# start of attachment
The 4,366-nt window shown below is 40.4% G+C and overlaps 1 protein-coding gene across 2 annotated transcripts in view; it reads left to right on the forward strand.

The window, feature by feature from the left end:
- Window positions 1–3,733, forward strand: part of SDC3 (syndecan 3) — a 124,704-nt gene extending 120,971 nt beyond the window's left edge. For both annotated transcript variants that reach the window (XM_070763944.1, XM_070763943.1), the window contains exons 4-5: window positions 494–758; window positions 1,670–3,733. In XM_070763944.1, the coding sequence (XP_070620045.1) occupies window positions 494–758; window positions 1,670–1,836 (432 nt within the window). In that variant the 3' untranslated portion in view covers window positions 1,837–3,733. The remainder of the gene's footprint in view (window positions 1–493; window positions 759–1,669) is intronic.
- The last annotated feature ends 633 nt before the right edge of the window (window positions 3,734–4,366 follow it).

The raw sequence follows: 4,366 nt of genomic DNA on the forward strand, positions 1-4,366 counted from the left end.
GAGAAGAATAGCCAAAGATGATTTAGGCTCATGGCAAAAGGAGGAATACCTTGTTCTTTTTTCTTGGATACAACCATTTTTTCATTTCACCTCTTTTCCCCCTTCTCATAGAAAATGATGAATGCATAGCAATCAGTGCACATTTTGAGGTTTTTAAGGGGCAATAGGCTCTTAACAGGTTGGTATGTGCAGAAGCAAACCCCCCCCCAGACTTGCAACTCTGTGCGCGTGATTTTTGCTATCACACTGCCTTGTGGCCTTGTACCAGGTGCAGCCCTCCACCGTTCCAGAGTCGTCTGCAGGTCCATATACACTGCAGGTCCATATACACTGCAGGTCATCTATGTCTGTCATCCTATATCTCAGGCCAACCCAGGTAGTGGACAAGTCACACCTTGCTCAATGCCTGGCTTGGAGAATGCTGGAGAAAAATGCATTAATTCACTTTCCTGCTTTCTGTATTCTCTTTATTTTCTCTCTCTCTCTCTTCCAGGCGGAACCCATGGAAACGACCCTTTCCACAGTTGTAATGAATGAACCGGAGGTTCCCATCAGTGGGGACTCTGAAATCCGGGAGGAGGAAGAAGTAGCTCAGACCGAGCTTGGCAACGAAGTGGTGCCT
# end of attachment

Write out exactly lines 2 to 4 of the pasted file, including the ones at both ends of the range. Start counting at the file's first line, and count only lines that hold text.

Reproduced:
The window, feature by feature from the left end:
- Window positions 1–3,733, forward strand: part of SDC3 (syndecan 3) — a 124,704-nt gene extending 120,971 nt beyond the window's left edge. For both annotated transcript variants that reach the window (XM_070763944.1, XM_070763943.1), the window contains exons 4-5: window positions 494–758; window positions 1,670–3,733. In XM_070763944.1, the coding sequence (XP_070620045.1) occupies window positions 494–758; window positions 1,670–1,836 (432 nt within the window). In that variant the 3' untranslated portion in view covers window positions 1,837–3,733. The remainder of the gene's footprint in view (window positions 1–493; window positions 759–1,669) is intronic.
- The last annotated feature ends 633 nt before the right edge of the window (window positions 3,734–4,366 follow it).